The proposals will be debated at a full meeting of full council on Wednesday (July 3) and, if the vote is in favour, it would be implemented from November 1 this year.
It would make Newcastle City Council the first local authority to introduce the late-night levy which allows it to charge a fee to on-trade premises serving alcohol between midnight and 6am.
Under the Police Reform and Social Responsibility Act 2011, the fee can be charged for covering “the extra enforcement costs that the night-time economy generates for police and licensing authorities”.
Activities in Newcastle could include taxi marshalling, CCTV improvements, street pastors, street cleaning, enforcement and personal safety initiatives and increased toilet facilities, which would be agreed by all partners at a local level.
The amount of the levy, set by government, depends on the rateable value of the premises and ranges from £299 to £4,400 per year.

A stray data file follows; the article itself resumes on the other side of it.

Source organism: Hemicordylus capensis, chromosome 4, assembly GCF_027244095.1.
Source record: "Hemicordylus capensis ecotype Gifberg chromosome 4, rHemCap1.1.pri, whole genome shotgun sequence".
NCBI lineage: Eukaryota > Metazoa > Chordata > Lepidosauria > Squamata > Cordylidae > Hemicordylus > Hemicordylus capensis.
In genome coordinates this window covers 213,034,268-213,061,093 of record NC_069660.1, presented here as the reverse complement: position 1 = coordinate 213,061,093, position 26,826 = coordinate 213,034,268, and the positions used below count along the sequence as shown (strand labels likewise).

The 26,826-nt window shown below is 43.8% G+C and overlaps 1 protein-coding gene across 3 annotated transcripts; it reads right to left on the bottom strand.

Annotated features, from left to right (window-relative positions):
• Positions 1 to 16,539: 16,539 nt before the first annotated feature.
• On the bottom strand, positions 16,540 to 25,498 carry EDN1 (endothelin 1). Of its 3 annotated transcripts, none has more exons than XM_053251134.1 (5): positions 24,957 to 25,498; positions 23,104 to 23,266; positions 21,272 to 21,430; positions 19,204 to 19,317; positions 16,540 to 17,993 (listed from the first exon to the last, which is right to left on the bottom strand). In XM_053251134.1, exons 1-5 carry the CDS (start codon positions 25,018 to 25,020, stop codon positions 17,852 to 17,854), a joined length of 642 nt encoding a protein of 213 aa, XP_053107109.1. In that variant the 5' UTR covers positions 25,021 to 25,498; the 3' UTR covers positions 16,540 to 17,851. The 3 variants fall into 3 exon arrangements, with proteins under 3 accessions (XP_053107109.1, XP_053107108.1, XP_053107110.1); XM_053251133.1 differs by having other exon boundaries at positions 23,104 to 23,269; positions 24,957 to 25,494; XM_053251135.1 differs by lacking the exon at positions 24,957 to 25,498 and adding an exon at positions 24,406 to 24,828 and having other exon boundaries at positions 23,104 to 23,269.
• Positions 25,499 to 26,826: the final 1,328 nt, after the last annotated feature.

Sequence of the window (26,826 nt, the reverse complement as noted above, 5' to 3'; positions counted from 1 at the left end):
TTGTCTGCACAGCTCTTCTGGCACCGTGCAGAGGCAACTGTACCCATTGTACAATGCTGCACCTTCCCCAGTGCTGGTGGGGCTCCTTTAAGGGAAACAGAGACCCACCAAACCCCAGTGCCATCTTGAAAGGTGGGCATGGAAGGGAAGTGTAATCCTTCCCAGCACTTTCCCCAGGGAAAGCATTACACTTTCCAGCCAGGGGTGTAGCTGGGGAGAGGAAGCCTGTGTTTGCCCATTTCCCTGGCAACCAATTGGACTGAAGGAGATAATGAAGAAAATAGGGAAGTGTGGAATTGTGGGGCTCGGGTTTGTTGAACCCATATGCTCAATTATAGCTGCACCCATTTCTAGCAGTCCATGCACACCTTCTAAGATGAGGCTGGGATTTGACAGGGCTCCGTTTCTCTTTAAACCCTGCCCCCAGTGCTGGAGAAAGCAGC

However, Newcastle City Council’s proposals include some exemptions such as those operators that are already paying to be part of a business improvement district (BID). They include the Newcastle NE1 business-led partnership covering Newcastle city centre.
The council’s proposals were published on June 19 after a 12-week consultation. They can only go ahead once they have been agreed on July 3 at the full council meeting although the Labour group has a majority of 24.
Councillor Linda Hobson, deputy cabinet member for community safety and regulation for Newcastle City Council, said: “The vibrancy and vitality of Newcastle’s night-time economy has a worldwide reputation and makes an invaluable contribution to the city’s prosperity.
“However, it also has less welcome consequences – noise, crime, anti-social behaviour and negative health impacts. If the levy is agreed, it will be the first of its kind in the UK.
“These proposals, which will be delivered in partnership with the police, licensing trade and residents, seek to strike the right balance by ensuring those businesses which benefit should make a limited contribution to these costs, maintaining the city as one of the safest in the country and attractive to investors and visitors.”
To read the full Newcastle City Council cabinet decision, click here to visit the John Gaunt & Partners website.